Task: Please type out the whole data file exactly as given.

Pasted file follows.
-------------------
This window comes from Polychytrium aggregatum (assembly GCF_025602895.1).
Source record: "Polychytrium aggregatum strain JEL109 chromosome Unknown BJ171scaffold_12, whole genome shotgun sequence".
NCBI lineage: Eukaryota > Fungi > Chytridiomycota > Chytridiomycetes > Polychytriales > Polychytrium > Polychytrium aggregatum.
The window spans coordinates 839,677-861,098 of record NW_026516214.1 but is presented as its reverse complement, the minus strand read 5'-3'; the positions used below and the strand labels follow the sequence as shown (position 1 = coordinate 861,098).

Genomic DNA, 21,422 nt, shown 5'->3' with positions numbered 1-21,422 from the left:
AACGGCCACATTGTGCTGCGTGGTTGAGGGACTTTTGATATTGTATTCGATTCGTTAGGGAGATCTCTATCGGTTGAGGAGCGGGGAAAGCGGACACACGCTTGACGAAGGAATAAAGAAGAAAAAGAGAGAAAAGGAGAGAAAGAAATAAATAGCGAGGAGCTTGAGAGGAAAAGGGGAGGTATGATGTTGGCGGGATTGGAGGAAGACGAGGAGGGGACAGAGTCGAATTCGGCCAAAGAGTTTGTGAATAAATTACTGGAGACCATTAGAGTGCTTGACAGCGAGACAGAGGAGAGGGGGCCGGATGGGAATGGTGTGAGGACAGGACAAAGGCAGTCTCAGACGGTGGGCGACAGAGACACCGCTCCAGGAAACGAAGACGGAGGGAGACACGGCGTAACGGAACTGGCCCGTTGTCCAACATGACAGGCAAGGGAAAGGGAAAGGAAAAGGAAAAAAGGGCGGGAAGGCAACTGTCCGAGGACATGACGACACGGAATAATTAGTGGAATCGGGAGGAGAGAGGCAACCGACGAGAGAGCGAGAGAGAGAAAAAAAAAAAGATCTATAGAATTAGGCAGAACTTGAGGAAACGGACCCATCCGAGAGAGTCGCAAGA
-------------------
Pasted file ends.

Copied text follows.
This window comes from Polychytrium aggregatum (assembly GCF_025602895.1).
Source record: "Polychytrium aggregatum strain JEL109 chromosome Unknown BJ171scaffold_12, whole genome shotgun sequence".
NCBI lineage: Eukaryota > Fungi > Chytridiomycota > Chytridiomycetes > Polychytriales > Polychytrium > Polychytrium aggregatum.
The window spans coordinates 839,677-861,098 of record NW_026516214.1 but is presented as its reverse complement, the minus strand read 5'-3'; the positions used below and the strand labels follow the sequence as shown (position 1 = coordinate 861,098).

Genomic DNA, 21,422 nt, shown 5'->3' with positions numbered 1-21,422 from the left:
AACGGCCACATTGTGCTGCGTGGTTGAGGGACTTTTGATATTGTATTCGATTCGTTAGGGAGATCTCTATCGGTTGAGGAGCGGGGAAAGCGGACACACGCTTGACGAAGGAATAAAGAAGAAAAAGAGAGAAAAGGAGAGAAAGAAATAAATAGCGAGGAGCTTGAGAGGAAAAGGGGAGGTATGATGTTGGCGGGATTGGAGGAAGACGAGGAGGGGACAGAGTCGAATTCGGCCAAAGAGTTTGTGAATAAATTACTGGAGACCATTAGAGTGCTTGACAGCGAGACAGAGGAGAGGGGGCCGGATGGGAATGGTGTGAGGACAGGACAAAGGCAGTCTCAGACGGTGGGCGACAGAGACACCGCTCCAGGAAACGAAGACGGAGGGAGACACGGCGTAACGGAACTGGCCCGTTGTCCAACATGACAGGCAAGGGAAAGGGAAAGGAAAAGGAAAAAAGGGCGGGAAGGCAACTGTCCGAGGACATGACGACACGGAATAATTAGTGGAATCGGGAGGAGAGAGGCAACCGACGAGAGAGCGAGAGAGAGAAAAAAAAAAAGATCTATAGAATTAGGCAGAACTTGAGGAAACGGACCCATCCGAGAGAGTCGCAAGA